Apple might win this autumn just by being able to deliver. When the company dropped its new iPhones and iPads last week, the iPads were a big surprise. Most pundits thought they would be saved for later this fall, in a year when makers of phones, other electronics, and even cars are all short of the chips they need to roll out their products. But Apple wanted to put its cards on the table, and show that it had more cards than anyone else.
Wave7 research says 70% of the stores it polled have seen smartphone shortages at their location, and yes, iPhones are being affected, just less than everything else. “The situation with hgh-end Samsung devices and particularly the GS21 variants is very bad,” one source told Wave7, and “iPhone 12 inventory is very thin” at Verizon’s online shop.
Into this atmosphere, Apple drops iPads earlier than expected—and it appears to be able to deliver. This is a massive flex. It’s Apple pointing out that of all its peers, it’s the one able to lock down its supply chain.
The iPhones and iPads are all going onto store shelves Friday, and it’ll be interesting to see which ones are available where. I suspect that Apple will prioritize its own retail stores, something no other electronics maker can do, because no other electronics maker has Apple’s retail operation. There used to be long lines at stores for new Apple products, but that was before online pre-orders and before the iPhones were available in quite as many countries at the same time (because a lot of the physical purchases were for gray-market export). Apple can still fail here, but I don’t think it will.
As of this writing on Thursday, here are the pre-order delivery dates on all of Apple’s new products. They aren’t immediate, but what matters is that Apple seems able to plan: There’s no “sold out” or “we don’t know when we’ll be able to get these.”
I want to make a cool Infogram timeline, but I don’t think that works in email:
9th-Gen iPad, 256GB, Wi-Fi, all colors: Oct. 5
9th-Gen iPad, 256GB, cellular, gray: Oct. 5
All iPhone 13 mini models: Oct. 11
All iPhone 13 models: Oct. 12
iPad mini, 64GB, cellular, all colors: Oct. 15
iPad mini, 64GB, Wi-Fi, pink or starlight: Oct. 15
iPad mini, 256GB, Wi-Fi, pink: Oct. 15
9th-Gen iPad, 64GB, Wi-Fi, all colors: Oct. 15
9th-Gen iPad, 256GB, cellular, silver: Oct. 15
Other iPad mini models: Oct. 22
All iPhone 13 Pro and Pro Max models: Oct. 22
Why I Still Can’t Buy a Galaxy Watch
I’d like to contrast this with my inability to buy a Galaxy Watch 4 from Samsung. For weeks now, I’ve been trying to buy a black, 44mm, Wi-Fi watch from Samsung’s shop. (I need to use Samsung’s shop because I’m doing a trade-in.) It’s been out of stock the entire time, with no projected arrival date. They are just out of them.
Apple isn’t making the Apple Watch 7 available yet, but that’s part of the point here. Apple is selling things it can sell, and not selling things it can’t. It’s not, as Samsung and other Android vendors are, trying to sell things it can’t sell.
One of the tired criticisms of Tim Cook has always been that he’s not the visionary, he’s the supply chain guy. Well, how do you like your supply chain now, buddy?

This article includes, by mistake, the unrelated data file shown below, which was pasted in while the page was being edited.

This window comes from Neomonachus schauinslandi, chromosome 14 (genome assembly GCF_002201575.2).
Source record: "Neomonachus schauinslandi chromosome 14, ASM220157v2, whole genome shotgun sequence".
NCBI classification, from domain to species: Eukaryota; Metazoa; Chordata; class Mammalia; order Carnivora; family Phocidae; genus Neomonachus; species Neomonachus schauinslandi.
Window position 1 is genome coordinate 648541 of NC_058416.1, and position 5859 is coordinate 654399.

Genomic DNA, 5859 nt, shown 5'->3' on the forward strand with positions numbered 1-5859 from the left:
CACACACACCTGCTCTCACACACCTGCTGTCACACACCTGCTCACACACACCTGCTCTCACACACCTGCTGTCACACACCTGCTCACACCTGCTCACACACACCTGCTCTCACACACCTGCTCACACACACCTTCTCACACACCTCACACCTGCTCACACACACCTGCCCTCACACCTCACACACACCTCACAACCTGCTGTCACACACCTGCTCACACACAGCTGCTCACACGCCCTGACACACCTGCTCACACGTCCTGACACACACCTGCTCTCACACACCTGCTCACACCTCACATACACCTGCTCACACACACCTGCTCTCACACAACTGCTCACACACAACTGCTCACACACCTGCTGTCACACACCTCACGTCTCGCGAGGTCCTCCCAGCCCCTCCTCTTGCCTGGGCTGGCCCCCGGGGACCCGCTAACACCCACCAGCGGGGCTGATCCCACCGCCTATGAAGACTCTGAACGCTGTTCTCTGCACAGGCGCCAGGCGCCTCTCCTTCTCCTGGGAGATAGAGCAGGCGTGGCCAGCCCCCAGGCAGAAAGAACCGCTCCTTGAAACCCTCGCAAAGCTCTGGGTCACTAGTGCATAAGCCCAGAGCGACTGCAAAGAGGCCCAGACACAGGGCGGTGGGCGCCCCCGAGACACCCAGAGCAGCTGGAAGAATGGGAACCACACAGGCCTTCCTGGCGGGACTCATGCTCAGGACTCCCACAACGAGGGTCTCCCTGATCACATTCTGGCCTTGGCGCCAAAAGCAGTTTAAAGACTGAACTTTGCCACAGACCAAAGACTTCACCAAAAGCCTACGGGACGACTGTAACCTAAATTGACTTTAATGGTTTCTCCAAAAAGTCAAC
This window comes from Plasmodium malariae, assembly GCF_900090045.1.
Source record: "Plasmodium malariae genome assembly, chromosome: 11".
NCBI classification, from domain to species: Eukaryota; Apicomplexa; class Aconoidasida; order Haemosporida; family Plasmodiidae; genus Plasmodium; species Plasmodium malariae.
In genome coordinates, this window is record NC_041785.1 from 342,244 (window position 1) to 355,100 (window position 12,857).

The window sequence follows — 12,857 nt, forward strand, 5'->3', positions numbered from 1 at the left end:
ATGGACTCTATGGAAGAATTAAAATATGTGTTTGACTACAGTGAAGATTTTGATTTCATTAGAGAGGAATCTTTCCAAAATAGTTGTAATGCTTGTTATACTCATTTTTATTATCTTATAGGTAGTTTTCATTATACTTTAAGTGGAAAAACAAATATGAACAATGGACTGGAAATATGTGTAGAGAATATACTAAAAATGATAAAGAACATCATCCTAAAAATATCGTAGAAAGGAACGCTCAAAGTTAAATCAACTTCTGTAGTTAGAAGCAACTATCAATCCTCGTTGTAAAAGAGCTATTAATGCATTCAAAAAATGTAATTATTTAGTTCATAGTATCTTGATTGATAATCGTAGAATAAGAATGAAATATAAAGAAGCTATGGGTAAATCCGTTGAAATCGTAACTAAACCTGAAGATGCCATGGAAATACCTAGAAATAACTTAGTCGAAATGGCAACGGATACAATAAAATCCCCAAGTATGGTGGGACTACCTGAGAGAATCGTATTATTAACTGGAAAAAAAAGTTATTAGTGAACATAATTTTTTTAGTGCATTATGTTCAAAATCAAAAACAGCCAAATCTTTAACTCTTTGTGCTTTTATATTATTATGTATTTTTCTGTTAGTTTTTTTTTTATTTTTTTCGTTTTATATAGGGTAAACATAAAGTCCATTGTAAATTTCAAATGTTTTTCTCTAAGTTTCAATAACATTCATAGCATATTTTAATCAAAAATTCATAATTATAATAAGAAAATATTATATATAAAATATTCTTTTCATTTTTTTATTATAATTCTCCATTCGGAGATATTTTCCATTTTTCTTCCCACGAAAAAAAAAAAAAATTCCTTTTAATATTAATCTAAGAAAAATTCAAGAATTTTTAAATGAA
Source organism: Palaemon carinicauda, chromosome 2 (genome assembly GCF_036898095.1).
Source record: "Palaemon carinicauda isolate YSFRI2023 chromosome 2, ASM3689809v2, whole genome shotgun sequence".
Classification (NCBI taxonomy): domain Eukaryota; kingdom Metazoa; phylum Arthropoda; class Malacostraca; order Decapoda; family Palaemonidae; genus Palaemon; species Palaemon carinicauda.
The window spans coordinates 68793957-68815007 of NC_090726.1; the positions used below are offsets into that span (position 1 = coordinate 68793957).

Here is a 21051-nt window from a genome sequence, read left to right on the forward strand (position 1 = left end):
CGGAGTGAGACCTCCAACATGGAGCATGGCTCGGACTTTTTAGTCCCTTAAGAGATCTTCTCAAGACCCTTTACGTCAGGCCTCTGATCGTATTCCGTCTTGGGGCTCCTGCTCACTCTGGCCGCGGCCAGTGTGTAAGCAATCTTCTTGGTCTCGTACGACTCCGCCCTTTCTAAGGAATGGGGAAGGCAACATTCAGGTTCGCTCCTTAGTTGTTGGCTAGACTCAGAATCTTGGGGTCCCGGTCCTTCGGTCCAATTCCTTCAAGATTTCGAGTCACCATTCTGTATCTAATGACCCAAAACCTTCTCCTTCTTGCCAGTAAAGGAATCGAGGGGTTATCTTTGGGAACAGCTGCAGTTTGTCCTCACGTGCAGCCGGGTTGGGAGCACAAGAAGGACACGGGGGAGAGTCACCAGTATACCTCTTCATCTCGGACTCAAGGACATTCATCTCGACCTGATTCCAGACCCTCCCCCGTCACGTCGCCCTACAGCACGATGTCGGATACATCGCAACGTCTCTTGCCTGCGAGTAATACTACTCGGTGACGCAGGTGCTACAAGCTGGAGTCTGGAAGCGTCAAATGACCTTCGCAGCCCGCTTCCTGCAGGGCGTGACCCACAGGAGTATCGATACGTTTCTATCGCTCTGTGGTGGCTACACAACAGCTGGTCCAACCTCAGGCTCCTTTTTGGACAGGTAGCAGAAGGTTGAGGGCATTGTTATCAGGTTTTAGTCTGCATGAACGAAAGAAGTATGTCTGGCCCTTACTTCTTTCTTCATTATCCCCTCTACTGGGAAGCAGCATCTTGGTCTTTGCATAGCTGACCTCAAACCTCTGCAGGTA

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The lesson in this for competitors and shoppers isn’t easy. For other brands, it’s about painstakingly and expensively nailing down your supply chain. Apple’s ability to dodge supply bullets all year has been like Neo in The Matrix. Off the top of my head, COVID-related plant closures socked Samsung in Vietnam, Texas’ failed electrical grid hit it in the US, and a COVID outbreak at a Taiwanese chip tester caused trouble for Qualcomm and Mediatek. For shoppers, this once again shows how Apple is the brand par excellence, the one that delivers on its promises.
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In consumer electronics, selling out isn’t a symbol of success. It’s failure. It means you just can’t get the parts or manage the logistics to produce and ship products, and so you have to leave money on the table. Apple might just win this year by putting products on shelves.
Help Me Review the iPhone
A side note: I have now been reviewing iPhones for 15 years. The trickiest thing about iPhone reviews, for me, is figuring out what I can add to the body of knowledge in the world. These are the world’s most over-reviewed phones; there are people who spend every day, all year, thinking about iPhones. I don’t get up in the morning to just put something on PCMag for the sake of it. I need to have something to say. I’m figuring it out. Any suggestions? Tell me in the comments.
Pick an iPhone, any iPhone. It’s probably available.
(Photo: Molly Flores)
What Else Happened This Week?
Microsoft announced a new Surface Duo folding phablet. It costs $1,500 and the company says it’ll be here on October 21.
T-Mobile added more 5G home internet markets. Here’s my review of T-Mobile Home Internet. The best criticism of my review is that people are getting pretty angry who sign up and then find they have lousy T-Mobile coverage, but I’m not sure how to fix that in the review process.
OnePlus and Oppo are now one. Mostly. This makes me uncomfortable, primarily because Oppo has always been one of those brands that has paid zero attention to the US market and its needs.
A study says AT&T’s millimeter-wave is more useful than Verizon’s. This is a critical result for future mmWave strategies—it really does look like the best approach for mmWave is not trying to cover whole cities, but to use it for venues and hot spots.
Did you know there’s another C-band spectrum auction coming?
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